which seemed to attain new strength from every
fresh example of the animal's ferocious and
demon-like propensities — ^at length became, in
the eyes of all reasonable men, a hideous and
unnatural fervor. In the glare of noon — at the
dead hour of night — ^in sickness or in health — ►
in calm or in tempest — ^the young Metzenger-
stein seemed riveted to the saddle df that colos-
sal horse, whose intractable audacities so well
accorded with his own spirit.

There were circumstances, moreover, whicH
coupled with late events, gave an unearthly and
portentous character to the mania of the rider,
and to the capabilities of the steed. The space

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1 6 Metzengerstein

passed over in a single leap had been aecurately
measured^ and was found to exceed, by an as-
tounding difference, the wildest expectations
of the most imaginative. The Baron, besides,
had no particular name for the animal, al-
though all the rest in his collection were dis-
tinguished by characteristic appellations. His
stable, too, was appointed at a distance from
the rest ; and with regard to grooming and othei
necessary oflBces, none but the owner in person
had ventured to officiate, or even to enter the
enclosure of that horse's particular stall. It
was also to be observed, that although the three
grooms, who had caught the steed as he fled
from the conflagration at Berlifitzing, had suc-
ceeded in arresting his course, by means of a
chain-bridle and noose — ^yet not one of the three
could with any certainty affirm that he had,
during that dangerous struggle, or at any period
thereafter, actually placed his hand upon the
body of the beast. Instances of peculiar in-
telligence in the demeanor of a noble and high-
spirited horse are not to be supposed capable
of exciting unreasonable attention, but there
were certain circumstances which intruded
themselves per force upon the most skeptical
and phlegmatic ; and it is said there were times
when the animal caused the gaping crowd who
stood around te recoil in horror from the deep
and impressive meaning of his terrible stamp —
times when the young Metzengerstein turned
pale and shrunk away from the rapid and

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Metzengerstein 17

searcliiiig expression of his hnman-Iooking

Among all the retinue of the Baron, however,
none were found to doubt the ardor of that ex-
traordinary affection which existed on the part
of the young nobleman for the fiery qualities
of his horse ; at least, none but an insignificant
and misshapen little page, whose deformities
were in everybod/s way, and whose opinions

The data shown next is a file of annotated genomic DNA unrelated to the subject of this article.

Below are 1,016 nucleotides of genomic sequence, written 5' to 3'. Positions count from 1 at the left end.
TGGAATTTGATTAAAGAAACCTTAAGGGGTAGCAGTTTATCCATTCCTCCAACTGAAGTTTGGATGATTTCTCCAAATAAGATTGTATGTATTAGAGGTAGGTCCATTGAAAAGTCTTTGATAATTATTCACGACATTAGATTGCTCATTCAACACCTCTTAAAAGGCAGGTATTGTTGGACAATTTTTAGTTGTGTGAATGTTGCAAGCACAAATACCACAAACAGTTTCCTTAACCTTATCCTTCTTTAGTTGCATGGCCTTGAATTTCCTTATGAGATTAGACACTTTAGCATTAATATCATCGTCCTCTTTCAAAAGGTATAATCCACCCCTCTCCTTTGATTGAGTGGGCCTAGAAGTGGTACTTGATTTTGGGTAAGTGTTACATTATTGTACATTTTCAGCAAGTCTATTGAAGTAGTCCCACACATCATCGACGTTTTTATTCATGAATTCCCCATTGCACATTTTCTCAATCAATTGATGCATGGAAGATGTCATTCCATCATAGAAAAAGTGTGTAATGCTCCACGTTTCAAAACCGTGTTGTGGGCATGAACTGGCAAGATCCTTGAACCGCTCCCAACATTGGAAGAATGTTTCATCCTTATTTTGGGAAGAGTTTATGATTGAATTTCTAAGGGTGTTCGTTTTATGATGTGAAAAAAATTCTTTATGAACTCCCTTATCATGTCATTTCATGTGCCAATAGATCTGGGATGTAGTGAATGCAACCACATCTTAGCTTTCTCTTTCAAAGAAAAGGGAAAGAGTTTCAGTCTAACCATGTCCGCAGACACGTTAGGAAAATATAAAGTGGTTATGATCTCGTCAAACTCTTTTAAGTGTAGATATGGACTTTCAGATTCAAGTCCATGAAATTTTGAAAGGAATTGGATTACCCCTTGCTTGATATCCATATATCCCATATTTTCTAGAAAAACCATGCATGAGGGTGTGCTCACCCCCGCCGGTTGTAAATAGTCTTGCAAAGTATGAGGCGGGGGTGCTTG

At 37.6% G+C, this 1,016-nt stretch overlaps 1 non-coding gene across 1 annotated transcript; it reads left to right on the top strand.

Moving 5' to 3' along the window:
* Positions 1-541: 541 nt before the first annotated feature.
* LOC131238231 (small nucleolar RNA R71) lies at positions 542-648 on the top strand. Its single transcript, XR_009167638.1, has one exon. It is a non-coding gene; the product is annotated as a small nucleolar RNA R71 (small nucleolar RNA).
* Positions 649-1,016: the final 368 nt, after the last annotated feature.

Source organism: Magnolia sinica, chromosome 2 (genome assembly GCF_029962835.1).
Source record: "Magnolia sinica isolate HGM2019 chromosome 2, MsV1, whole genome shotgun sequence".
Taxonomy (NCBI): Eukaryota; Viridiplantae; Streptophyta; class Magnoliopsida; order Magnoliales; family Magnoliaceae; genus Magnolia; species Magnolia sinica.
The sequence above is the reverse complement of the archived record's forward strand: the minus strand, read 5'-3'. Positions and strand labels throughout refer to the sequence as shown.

were of the least possible importance. He (if
his ideas are worth mentioning at all) had the
effrontery to assert that his master never
vaulted into the saddle without an unaccount-
able and almost imperceptible shudder; and
that, upon his return from every long-continued
and habitual ride, an expression of triumphant
malignity distorted every muscle in his counte-

One tempestuous night, Metzengerstein,
awaking from a heavy slumber, descended like
a maniac from his chamber, and, mounting in
hot haste, bounded away into the mazes of the
forest. An occurrence so common attracted no*
particular attention, but his return was Jooked
for with intense anxiety on the part of his do-
mestics, when, after some hours* absence, the
stupendous and magnificent battlements of the
Palace Metzengerstein, were discovered crack-
ling and rocking to their very foundation, under
the influence of a dense and livid mass of un-
governable fire.

As the flames, when first seen, had alread;^

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1 8 Metzengerstein

made so terrible a progress that all efforts to
saTe any portion of the building were evidently
futile, the astonished neighborhood stood idly
around in silent if not pathetic wonder. But a
new and fearful object soon riveted the atten-
tion of the multitude, and proved how much
more intense is the excitement wrought in the
feelings of a crowd by the contemplation of
human a^ony, than that brought about by the
most appalling spectacles of inanimate matter.

Up the long avenue of aged oaks which led
from the forest to the main entrance of the
Palace Metzengerstein, a steed, bearing an un-
bonneted and disordered rider, was seen leaping
with an impetuosity which outstripped the very
Demon of the Tempest.

The career of the horseman was indisputably,
on his own part, imcontroUable. The agony
of his coimtenance, the convulsive struggle of
his frame, gave evidence of superhuman exer-
tion: but no sound, save a solitary shriek, es-
caped from his lacerated lips, which were bitten
through and through in the intensity of terror.
One instant, and the clattering of hoofs re-
sounded sharply and shrilly above the roaring
of the flames and the shrieking of the winds —
another, and, clearing at a single plunge the
gate-way and the moat, the steed boimded far
up the tottering staircases of the palace, and,
with its rider, disappeared amid the whirlwind
of chaotic fire.

The fury of the tempest immediately died


"The rarcer of the horsemriii ^v.l-; ih ,; iru-.j^iy uncon-
trolIaiHe *

— 1/* ^ - K-'iij-i ate in